Ralph Stanley and his brother Carter were born in rural Virginia in the late 1920s. They lived through the Depression, but it didn’t affect them much since they lived on a high ridge, where their parents grew much of their own food, and their mother made their clothes. Ralph says in his memoir Man of Constant Sorrow:

The worst of it was over by the time I was old enough to remember much. Franklin Roosevelt was elected president in 1932, when I was five and already in school. So we had the Works Progress Administration and other government welfare programs coming in to help people out. Our family was never involved in that, either with the work or the welfare. We didn’t pay much attention to what they was doing or what they was all about. We’d see the WPA crews by the roadside, leaning on their shovels and smoking cigarettes. They always looked to be taking breaks and goofing off. We was more used to hard work, and we thought they was soft and lazy. We had our own name for them: the “We Piddle Around” boys.

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Quote of the Day – Dare to Fail Greatly

 

Only those who dare to fail greatly can ever achieve greatly. – Robert F. Kennedy

Yes, the man who said this is Bobby Kennedy, a man disliked by the right and who should be distrusted by the left. (Robert Kennedy worked for Joe McCarthy and at the time apparently liked the work.) But when someone is right about something, pay attention, perhaps especially if you dislike the person.

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Quote of the Day: From a Devil

 

Screwtape: Of a proposed course of action He wants men, so far as I can see, to ask very simple questions; is it righteous? is it prudent? is it possible? Now if we can keep men asking “Is it in accordance with the general movement of our time? Is it progressive or reactionary? Is this the way that History is going?” they will neglect the relevant questions. And the questions they do ask are, of course, unanswerable; for they do not know the future, and what the future will be depends very largely on just those choices which they now invoke the future to help them to make.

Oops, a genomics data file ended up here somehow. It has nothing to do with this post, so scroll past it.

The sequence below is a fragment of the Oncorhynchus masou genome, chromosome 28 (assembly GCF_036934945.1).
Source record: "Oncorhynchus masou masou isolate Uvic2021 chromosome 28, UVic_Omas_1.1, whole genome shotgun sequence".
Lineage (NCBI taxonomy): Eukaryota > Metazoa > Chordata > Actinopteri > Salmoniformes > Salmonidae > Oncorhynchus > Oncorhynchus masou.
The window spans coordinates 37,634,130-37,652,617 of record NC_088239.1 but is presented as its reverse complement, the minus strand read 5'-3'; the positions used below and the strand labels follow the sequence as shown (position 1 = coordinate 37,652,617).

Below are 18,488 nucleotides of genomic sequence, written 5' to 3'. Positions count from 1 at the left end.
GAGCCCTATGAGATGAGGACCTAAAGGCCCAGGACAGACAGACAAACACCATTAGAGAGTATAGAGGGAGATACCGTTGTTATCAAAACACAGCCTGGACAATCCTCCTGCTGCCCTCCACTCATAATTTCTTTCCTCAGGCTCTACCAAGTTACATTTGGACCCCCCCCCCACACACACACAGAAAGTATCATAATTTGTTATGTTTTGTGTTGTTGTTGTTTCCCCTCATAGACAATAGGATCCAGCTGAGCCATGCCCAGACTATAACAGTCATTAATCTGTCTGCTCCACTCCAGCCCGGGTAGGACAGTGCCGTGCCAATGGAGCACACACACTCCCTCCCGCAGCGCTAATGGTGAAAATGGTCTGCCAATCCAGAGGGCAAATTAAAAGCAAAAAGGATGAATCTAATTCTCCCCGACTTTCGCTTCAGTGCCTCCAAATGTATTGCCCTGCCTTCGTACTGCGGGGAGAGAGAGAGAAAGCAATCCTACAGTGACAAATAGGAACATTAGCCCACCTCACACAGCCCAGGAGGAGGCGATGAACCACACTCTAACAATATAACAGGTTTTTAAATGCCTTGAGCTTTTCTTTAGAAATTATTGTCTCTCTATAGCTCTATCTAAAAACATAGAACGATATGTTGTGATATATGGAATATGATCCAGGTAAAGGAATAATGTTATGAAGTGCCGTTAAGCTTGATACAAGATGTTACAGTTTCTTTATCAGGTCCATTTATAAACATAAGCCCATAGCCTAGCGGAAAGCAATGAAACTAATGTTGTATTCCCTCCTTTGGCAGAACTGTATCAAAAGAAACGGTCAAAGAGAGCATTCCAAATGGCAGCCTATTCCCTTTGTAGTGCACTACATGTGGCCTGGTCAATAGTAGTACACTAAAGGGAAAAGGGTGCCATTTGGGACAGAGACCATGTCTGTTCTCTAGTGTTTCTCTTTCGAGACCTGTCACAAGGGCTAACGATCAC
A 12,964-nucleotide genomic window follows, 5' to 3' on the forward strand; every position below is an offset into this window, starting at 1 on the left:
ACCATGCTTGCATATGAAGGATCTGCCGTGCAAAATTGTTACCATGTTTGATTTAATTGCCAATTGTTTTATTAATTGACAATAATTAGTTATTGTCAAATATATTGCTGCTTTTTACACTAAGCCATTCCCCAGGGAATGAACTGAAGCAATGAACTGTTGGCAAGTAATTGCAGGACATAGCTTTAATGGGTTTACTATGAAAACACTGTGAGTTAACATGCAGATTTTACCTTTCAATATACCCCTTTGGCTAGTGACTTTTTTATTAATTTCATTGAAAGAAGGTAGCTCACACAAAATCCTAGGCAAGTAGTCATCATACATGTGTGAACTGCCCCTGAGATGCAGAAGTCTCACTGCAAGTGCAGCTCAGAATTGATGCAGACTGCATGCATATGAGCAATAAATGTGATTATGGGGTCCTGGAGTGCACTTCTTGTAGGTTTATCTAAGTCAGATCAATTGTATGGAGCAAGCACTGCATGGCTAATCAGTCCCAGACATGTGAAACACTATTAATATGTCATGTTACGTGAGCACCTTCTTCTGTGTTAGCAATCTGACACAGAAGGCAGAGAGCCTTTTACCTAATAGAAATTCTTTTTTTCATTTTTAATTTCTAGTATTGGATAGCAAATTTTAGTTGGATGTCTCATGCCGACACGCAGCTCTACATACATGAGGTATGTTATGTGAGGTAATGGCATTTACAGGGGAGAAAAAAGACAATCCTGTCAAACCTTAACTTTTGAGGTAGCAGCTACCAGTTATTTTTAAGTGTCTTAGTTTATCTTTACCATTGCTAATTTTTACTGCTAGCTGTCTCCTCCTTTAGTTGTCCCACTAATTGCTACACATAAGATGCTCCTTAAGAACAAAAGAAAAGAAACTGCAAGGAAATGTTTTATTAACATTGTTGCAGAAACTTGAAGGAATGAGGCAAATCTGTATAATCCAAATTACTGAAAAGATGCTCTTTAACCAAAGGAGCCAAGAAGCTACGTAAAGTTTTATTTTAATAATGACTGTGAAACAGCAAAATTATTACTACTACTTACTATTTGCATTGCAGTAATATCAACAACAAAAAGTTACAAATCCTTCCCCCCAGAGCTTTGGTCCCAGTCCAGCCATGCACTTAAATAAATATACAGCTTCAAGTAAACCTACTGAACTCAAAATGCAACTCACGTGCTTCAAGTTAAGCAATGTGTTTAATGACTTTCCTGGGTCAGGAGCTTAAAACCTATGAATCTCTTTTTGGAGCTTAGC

Screwtape (a fictional character from C.S. Lewis) is a devil, a demon, a minion of Satan, a deceiver and tempter of men. Here he’s giving some advice to a younger devil on how to deceive. The devils want us to ignore genuine reason and commit fallacies. Like ad populum fallacies–appealing to the preference of a majority when the majority lacks knowledge.

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Quote of the Day: Helping People

 

“When you want to help people, you tell them the truth. When you want to help yourself, you tell them what they want to hear. People with careers as ethnic leaders usually tell their followers what they want to hear.” – Thomas Sowell